Published: September 2021
This book contains 25 short programs that will challenge your understanding of Go. Like any big project, the Go developers had to make some design decisions that at times seem surprising. This book uses those quirks as a teaching opportunity. By understanding the gaps in your knowledge, you’ll become better at what you do. Some of the teasers are from the author’s experience shipping bugs to production, and some from others doing the same. Teasers and puzzles are fun, and learning how to solve them can teach you to avoid programming mistakes and maybe even impress your colleagues and future employers.
Programmers love the Go (golang) programming language because of its efficiency and simple tooling. But that doesn’t mean programming in Go is without challenges, like hidden dependencies that trip up the compiler and interesting string type conversions that differ from languages like Python. Work your way through 25 short brain teasers, and learn the nuances of Go in one of the most fun and creative ways around.
Challenge yourself and challenge your assumptions to gain a more in-depth understanding of integers, strings, Unicode, compiler behavior, and a variety of subtle programming gotchas that might otherwise trip you up. Just read a short program written in Go, try to guess the output, run the code yourself, and then go to the next page for an explanation of the solution. By working through these brain teasers, you’ll tighten up your Go programming skills and have lots of fun at the same time.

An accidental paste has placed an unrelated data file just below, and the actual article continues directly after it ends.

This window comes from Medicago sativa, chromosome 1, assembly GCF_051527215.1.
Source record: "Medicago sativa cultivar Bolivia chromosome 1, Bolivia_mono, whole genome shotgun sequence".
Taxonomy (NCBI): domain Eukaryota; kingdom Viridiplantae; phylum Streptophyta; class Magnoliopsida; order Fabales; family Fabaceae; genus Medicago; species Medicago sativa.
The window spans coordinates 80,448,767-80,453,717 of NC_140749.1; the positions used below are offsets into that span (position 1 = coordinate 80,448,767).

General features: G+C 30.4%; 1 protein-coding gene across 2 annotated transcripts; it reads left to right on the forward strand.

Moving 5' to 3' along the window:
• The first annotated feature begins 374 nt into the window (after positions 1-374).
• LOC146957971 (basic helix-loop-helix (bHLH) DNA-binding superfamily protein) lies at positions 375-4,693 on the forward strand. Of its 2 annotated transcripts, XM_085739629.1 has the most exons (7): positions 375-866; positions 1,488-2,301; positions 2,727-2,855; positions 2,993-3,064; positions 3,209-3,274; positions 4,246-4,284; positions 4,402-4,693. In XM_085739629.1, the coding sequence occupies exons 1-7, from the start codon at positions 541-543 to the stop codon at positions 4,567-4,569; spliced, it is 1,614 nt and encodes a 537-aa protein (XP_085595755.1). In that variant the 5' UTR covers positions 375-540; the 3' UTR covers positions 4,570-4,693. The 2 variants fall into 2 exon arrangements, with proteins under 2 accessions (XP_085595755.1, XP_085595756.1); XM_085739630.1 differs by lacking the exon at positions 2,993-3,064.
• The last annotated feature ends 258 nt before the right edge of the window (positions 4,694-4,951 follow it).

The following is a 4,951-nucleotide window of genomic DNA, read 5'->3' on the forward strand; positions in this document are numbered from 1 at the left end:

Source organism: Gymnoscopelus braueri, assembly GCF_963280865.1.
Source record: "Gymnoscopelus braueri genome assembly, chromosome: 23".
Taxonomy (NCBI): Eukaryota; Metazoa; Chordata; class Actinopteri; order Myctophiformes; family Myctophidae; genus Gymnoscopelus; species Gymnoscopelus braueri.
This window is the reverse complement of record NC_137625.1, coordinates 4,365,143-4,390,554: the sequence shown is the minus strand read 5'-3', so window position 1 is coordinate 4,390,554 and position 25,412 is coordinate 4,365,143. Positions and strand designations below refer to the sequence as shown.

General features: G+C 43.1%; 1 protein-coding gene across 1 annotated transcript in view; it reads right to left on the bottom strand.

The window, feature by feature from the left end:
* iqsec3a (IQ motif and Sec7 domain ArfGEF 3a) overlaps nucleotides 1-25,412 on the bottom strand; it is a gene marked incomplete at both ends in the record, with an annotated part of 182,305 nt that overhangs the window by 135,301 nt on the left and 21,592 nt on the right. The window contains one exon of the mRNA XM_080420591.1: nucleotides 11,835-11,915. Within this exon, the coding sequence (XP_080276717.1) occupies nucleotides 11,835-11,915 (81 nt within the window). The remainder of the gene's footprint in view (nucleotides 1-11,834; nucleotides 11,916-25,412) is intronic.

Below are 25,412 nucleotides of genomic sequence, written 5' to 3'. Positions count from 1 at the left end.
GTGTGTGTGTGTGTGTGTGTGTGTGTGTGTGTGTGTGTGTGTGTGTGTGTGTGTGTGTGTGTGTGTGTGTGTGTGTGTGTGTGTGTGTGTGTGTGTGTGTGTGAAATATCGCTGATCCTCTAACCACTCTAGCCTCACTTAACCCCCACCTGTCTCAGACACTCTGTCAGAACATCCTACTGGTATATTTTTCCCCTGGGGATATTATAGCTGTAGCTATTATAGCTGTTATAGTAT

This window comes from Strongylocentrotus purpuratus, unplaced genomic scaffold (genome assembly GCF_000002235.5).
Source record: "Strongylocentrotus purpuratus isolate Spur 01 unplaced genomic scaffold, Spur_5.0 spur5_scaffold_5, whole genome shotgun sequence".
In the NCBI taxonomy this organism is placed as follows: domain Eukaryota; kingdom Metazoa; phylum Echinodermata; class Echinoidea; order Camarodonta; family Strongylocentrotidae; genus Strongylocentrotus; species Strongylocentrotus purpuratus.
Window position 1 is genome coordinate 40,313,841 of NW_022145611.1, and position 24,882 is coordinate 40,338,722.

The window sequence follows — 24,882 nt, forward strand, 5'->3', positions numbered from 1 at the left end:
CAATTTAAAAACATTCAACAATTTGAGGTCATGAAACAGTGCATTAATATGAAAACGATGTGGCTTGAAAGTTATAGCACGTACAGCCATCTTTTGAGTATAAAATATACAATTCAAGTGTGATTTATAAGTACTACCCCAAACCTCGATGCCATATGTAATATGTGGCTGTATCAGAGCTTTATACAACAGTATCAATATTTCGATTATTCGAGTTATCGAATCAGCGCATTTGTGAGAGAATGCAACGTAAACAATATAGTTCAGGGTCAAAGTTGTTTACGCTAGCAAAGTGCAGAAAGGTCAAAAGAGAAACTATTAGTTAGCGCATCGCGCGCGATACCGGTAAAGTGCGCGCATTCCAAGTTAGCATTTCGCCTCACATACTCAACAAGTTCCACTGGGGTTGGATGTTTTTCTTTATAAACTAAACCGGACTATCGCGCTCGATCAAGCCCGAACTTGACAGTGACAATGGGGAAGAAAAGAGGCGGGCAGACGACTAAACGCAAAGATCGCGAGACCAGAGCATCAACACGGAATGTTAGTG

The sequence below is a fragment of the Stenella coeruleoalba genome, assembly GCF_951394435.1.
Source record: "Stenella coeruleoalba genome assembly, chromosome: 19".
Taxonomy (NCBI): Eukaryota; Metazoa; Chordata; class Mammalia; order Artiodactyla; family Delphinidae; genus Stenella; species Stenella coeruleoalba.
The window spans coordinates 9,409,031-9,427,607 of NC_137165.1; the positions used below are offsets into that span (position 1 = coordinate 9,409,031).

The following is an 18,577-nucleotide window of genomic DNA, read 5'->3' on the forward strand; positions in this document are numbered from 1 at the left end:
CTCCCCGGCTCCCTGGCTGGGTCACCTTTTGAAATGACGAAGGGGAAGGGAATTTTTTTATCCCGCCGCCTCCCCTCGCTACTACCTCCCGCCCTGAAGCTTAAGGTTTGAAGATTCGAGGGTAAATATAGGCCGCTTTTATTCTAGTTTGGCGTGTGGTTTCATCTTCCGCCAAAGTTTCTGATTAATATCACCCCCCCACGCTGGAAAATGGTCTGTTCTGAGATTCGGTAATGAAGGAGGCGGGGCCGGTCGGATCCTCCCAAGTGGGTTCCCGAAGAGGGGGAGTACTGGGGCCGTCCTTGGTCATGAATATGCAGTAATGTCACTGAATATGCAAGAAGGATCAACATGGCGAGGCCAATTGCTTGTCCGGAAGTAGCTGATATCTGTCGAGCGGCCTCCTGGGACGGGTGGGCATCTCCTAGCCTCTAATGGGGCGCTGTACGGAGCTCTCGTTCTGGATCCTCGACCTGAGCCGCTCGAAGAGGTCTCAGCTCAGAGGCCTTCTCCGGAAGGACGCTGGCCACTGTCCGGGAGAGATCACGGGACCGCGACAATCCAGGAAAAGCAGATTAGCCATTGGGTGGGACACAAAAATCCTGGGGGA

Taken from real-world, programming problems, conference talks, and meetup quizzes, these brain teasers provide an effective learning tool that’s as enjoyable as it is educational.
This book assumes you know Go at some level and have experience programming with it.
NOTE: We use Go version 1.14.1 to run the code; the output might change in future versions.
You will need a working Go environment, you can download it from https://golang.org/dl. You will probably want a good IDE for Go, two of the most popular ones are Visual Studio Code and GoLand.
Miki has a passion for teaching and mentoring. He teaches many workshops on various technical subjects all over the world and also mentored many young developers on their way to success. Miki is involved in open source, has several projects of his own, and contributed to several more - including the Go project. He has been using Go for more than 10 years.
Miki wrote Forging Python, Python Brain Teasers and is an author in LinkedIn Learning. He’s an organizer of Go Israel Meetup, GopherCon Israel, and PyData Israel Conference.
Published: September 2021